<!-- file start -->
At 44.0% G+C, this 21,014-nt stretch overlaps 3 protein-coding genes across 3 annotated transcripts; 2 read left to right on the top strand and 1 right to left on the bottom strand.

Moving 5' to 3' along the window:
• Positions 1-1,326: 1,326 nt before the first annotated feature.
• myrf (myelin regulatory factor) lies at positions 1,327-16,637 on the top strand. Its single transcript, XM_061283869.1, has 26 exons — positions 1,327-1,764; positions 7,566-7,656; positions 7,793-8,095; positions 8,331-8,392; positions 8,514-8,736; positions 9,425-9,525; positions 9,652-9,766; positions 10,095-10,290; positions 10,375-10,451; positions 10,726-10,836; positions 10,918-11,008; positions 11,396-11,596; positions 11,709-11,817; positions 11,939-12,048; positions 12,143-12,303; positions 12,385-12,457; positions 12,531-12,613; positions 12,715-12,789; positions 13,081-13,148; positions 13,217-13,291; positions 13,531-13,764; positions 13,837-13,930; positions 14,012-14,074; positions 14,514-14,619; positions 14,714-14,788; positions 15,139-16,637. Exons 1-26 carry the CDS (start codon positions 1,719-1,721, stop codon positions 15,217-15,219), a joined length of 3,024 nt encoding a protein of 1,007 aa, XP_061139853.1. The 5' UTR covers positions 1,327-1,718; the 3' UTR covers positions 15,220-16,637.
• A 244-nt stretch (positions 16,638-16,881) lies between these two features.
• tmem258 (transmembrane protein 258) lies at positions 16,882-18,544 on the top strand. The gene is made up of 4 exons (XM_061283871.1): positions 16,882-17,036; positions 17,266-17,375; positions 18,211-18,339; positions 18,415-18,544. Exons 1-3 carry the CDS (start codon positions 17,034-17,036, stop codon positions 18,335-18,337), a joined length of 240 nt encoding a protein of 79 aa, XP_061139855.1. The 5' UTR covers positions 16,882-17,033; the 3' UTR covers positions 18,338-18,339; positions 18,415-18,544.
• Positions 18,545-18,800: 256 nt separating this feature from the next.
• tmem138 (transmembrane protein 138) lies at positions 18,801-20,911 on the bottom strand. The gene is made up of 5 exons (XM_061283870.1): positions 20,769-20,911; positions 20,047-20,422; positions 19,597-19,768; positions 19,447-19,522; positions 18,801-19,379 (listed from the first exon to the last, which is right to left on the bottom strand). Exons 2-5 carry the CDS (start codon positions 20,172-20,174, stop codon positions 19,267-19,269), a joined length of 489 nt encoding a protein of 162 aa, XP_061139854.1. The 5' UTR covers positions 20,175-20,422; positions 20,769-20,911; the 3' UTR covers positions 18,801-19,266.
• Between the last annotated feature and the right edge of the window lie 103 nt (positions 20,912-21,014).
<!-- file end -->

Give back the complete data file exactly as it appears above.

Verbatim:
At 44.0% G+C, this 21,014-nt stretch overlaps 3 protein-coding genes across 3 annotated transcripts; 2 read left to right on the top strand and 1 right to left on the bottom strand.

Moving 5' to 3' along the window:
• Positions 1-1,326: 1,326 nt before the first annotated feature.
• myrf (myelin regulatory factor) lies at positions 1,327-16,637 on the top strand. Its single transcript, XM_061283869.1, has 26 exons — positions 1,327-1,764; positions 7,566-7,656; positions 7,793-8,095; positions 8,331-8,392; positions 8,514-8,736; positions 9,425-9,525; positions 9,652-9,766; positions 10,095-10,290; positions 10,375-10,451; positions 10,726-10,836; positions 10,918-11,008; positions 11,396-11,596; positions 11,709-11,817; positions 11,939-12,048; positions 12,143-12,303; positions 12,385-12,457; positions 12,531-12,613; positions 12,715-12,789; positions 13,081-13,148; positions 13,217-13,291; positions 13,531-13,764; positions 13,837-13,930; positions 14,012-14,074; positions 14,514-14,619; positions 14,714-14,788; positions 15,139-16,637. Exons 1-26 carry the CDS (start codon positions 1,719-1,721, stop codon positions 15,217-15,219), a joined length of 3,024 nt encoding a protein of 1,007 aa, XP_061139853.1. The 5' UTR covers positions 1,327-1,718; the 3' UTR covers positions 15,220-16,637.
• A 244-nt stretch (positions 16,638-16,881) lies between these two features.
• tmem258 (transmembrane protein 258) lies at positions 16,882-18,544 on the top strand. The gene is made up of 4 exons (XM_061283871.1): positions 16,882-17,036; positions 17,266-17,375; positions 18,211-18,339; positions 18,415-18,544. Exons 1-3 carry the CDS (start codon positions 17,034-17,036, stop codon positions 18,335-18,337), a joined length of 240 nt encoding a protein of 79 aa, XP_061139855.1. The 5' UTR covers positions 16,882-17,033; the 3' UTR covers positions 18,338-18,339; positions 18,415-18,544.
• Positions 18,545-18,800: 256 nt separating this feature from the next.
• tmem138 (transmembrane protein 138) lies at positions 18,801-20,911 on the bottom strand. The gene is made up of 5 exons (XM_061283870.1): positions 20,769-20,911; positions 20,047-20,422; positions 19,597-19,768; positions 19,447-19,522; positions 18,801-19,379 (listed from the first exon to the last, which is right to left on the bottom strand). Exons 2-5 carry the CDS (start codon positions 20,172-20,174, stop codon positions 19,267-19,269), a joined length of 489 nt encoding a protein of 162 aa, XP_061139854.1. The 5' UTR covers positions 20,175-20,422; positions 20,769-20,911; the 3' UTR covers positions 18,801-19,266.
• Between the last annotated feature and the right edge of the window lie 103 nt (positions 20,912-21,014).